A high altitude (HA) stay is associated with an increase in sublingual capillary total vessel density (TVD), suggesting microvascular recruitment. We hypothesized that microvascular recruitment occurs independent of cardiac output changes, that it relies on haemodynamic changes within the microcirculation as opposed to structural changes and that microcirculatory function is related to individual performance at HA. In 41 healthy subjects, sublingual handheld vital microscopy and echocardiography were performed at sea level (SL), as well as at 6022 m (C2) and 7042 m (C3), during ascent to 7126 m within 21 days. Sublingual topical nitroglycerin was applied to measure microvascular reactivity and maximum recruitable TVD (TVDNG). HA exposure decreased resting cardiac output, whereas TVD (mean ± SD) increased from 18.81 ± 3.92 to 20.92 ± 3.66 and 21.25 ± 2.27 mm mm−2 (P < 0.01). The difference between TVD and TVDNG was 2.28 ± 4.59 mm mm−2 at SL (P < 0.01) but remained undetectable at HA. Maximal TVDNG was observed at C3. Those who reached the summit (n = 15) demonstrated higher TVD at SL (P < 0.01), comparable to TVDNG in non‐summiters (n = 21) at SL and in both groups at C2. Recruitment of sublingual capillary TVD to increase microcirculatory oxygen extraction capacity at HA was found to be an intrinsic mechanism of the microcirculation independent of cardiac output changes. Microvascular reactivity to topical nitroglycerin demonstrated that HA‐related capillary recruitment is a functional response as opposed to a structural change. The performance of the vascular microcirculation needed to reach the summit was found to be associated with a higher TVD at SL and the ability to further increase TVDNG upon ascent to extreme altitude.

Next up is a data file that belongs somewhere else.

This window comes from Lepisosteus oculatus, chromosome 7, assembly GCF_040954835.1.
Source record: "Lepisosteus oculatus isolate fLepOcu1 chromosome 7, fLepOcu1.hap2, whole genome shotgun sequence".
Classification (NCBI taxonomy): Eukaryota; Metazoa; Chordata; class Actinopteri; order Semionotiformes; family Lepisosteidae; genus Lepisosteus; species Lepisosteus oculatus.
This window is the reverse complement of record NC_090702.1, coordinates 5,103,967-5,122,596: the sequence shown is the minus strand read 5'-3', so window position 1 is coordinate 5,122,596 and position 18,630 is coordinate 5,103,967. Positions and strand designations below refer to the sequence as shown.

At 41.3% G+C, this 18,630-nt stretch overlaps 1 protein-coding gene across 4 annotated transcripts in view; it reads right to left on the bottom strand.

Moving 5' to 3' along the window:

Additional Metadata
Persistent URL dx.doi.org/10.1113/jp277590, hdl.handle.net/1765/117182
Journal Journal of Physiology
Hilty, M.P., Merz, T.M., Hefti, U., Ince, C, Maggiorini, M., & Hefti, J.P. (2019). Recruitment of non-perfused sublingual capillaries increases microcirculatory oxygen extraction capacity throughout ascent to 7126 m. Journal of Physiology, 597(10), 2623–2638. doi:10.1113/jp277590